Oat bran is rich in fiber and helps reduce cholesterol levels in the body. Make into a smooth and creamy hot cereal or add it to baked goods. If you don't have oat bran on hand, or don't care for it, you can use wheat, corn or rice bran instead for cooking and get similar end-results in your baked goods.
These substitutes might change the flavor slightly and have a subtly different texture, but the real difference from oat bran and its substitutes is in the nutritional and fiber content.
Bran is the outer layer of grain and a byproduct of processing. Bran derived from different grains, such as wheat, corn and rice, do not have the same structure.
One major difference is the type of fiber they contain. Oat bran and rice bran consist of soluble fibers, which mix with bile acids in the intestine and assist with the elimination of cholesterol, keep blood-sugar levels stable and prevent overeating. A diet rich in soluble fiber is incredibly helpful in reducing levels of LDL, or bad, cholesterol in people with dangerous levels.
Wheat and corn bran consist of insoluble fiber, which passes through the body undigested, adding bulk to the stool, preventing constipation and reducing the risk of colon cancer and diverticulitis. This type of fiber is still valuable, but doesn't have the cholesterol-lowering effects of the fiber found in oat bran.
The amount of fiber contained in each type of bran also differs. Raw oat bran contains 14 grams of fiber per cup. Wheat bran and rice bran both contain just under 25 grams of dietary fiber per cup.
Fiber content is highest in corn bran with 60 grams per cup. You might substitute oatmeal in some recipes containing oat bran and it too contains soluble fiber, but has 50 percent less than oat bran.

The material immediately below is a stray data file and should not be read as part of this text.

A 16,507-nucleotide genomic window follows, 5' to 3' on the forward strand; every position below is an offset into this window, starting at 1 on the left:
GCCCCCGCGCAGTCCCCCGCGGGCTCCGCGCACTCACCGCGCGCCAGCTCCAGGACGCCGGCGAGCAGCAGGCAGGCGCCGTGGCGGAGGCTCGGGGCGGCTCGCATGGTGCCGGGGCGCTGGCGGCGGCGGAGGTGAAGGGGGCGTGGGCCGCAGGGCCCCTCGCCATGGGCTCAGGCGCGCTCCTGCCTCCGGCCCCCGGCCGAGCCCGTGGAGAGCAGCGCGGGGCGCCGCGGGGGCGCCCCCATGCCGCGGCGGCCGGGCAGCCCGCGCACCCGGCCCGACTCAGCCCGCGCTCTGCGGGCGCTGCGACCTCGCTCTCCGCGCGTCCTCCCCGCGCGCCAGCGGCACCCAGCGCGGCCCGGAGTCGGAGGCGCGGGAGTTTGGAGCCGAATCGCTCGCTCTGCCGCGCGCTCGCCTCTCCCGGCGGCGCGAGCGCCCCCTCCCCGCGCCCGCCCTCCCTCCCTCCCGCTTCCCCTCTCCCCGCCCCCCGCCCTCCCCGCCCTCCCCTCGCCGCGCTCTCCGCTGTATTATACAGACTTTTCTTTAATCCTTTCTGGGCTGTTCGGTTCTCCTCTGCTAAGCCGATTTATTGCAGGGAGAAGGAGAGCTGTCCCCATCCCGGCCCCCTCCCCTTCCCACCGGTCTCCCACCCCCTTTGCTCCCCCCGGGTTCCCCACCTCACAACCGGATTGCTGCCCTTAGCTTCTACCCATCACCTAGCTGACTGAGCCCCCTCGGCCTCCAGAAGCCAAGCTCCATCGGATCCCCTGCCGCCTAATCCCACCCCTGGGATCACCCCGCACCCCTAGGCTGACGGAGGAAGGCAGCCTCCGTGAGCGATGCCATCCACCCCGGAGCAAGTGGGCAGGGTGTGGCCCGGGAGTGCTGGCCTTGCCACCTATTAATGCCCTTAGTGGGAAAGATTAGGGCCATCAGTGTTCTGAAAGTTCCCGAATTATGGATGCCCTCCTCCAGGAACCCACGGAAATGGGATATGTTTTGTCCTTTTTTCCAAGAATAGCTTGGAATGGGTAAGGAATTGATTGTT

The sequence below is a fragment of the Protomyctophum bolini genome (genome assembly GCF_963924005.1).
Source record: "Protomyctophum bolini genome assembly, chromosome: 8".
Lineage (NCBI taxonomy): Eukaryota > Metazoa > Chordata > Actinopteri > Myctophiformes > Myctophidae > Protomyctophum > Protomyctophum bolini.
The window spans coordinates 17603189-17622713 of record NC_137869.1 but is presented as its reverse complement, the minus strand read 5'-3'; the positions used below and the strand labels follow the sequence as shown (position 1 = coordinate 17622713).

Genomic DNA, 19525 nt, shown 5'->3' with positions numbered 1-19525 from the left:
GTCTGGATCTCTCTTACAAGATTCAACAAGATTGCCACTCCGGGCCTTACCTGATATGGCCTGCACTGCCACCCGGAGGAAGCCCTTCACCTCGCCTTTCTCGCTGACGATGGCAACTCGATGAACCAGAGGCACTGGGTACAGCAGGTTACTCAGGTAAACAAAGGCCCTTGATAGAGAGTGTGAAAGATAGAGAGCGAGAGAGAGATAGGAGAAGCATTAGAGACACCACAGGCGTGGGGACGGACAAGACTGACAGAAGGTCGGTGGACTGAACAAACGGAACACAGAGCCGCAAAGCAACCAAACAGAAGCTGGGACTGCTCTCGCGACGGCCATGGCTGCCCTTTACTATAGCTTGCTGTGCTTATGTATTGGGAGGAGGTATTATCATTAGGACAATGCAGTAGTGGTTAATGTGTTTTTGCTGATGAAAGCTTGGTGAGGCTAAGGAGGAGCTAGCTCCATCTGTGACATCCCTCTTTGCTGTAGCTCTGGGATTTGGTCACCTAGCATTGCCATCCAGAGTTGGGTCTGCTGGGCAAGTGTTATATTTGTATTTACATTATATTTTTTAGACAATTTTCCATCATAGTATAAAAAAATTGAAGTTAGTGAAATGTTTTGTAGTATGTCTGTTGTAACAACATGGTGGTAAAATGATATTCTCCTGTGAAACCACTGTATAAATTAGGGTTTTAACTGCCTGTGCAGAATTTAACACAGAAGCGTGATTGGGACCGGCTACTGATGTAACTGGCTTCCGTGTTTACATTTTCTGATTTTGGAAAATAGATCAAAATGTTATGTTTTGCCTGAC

Equal amounts of various forms of crude bran differ in their calorie and fat content. Oat bran contains 231 calories per cup with 6.61 grams of total fat. Crude wheat bran contains 125 calories and two grams of fat.
Corn bran contains 170 calories per cup with less than one gram of fat. Rice bran is highest in calories, supplying 373 per cup with the most total fat — 24.6 grams — consisting of just under five grams of saturated fat. If you're concerned about your fat intake, avoid rice bran as a substitute.
All raw bran made from grain has a high iron content, which is one of its great nutritional perks. One-third cup of raw oat bran supplies 10 percent of the daily value — or DV — for iron. Wheat bran also supplies about 10 percent of the DV for each 1/3 cup serving; rice bran has 53 percent of the DV ; and corn bran has just 3.6 percent of the DV per cup, based on a 2,000-calorie diet.
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Gord Kerr's professional background is primarily in business and management consulting. In 1991, Kerr started writing freelance for a small local newspaper, "The Summerland Review," and a leading sailing publication, "Cruising World Magazine." Kerr has a Bachelor of Business Administration degree from Wilfred Laurier University.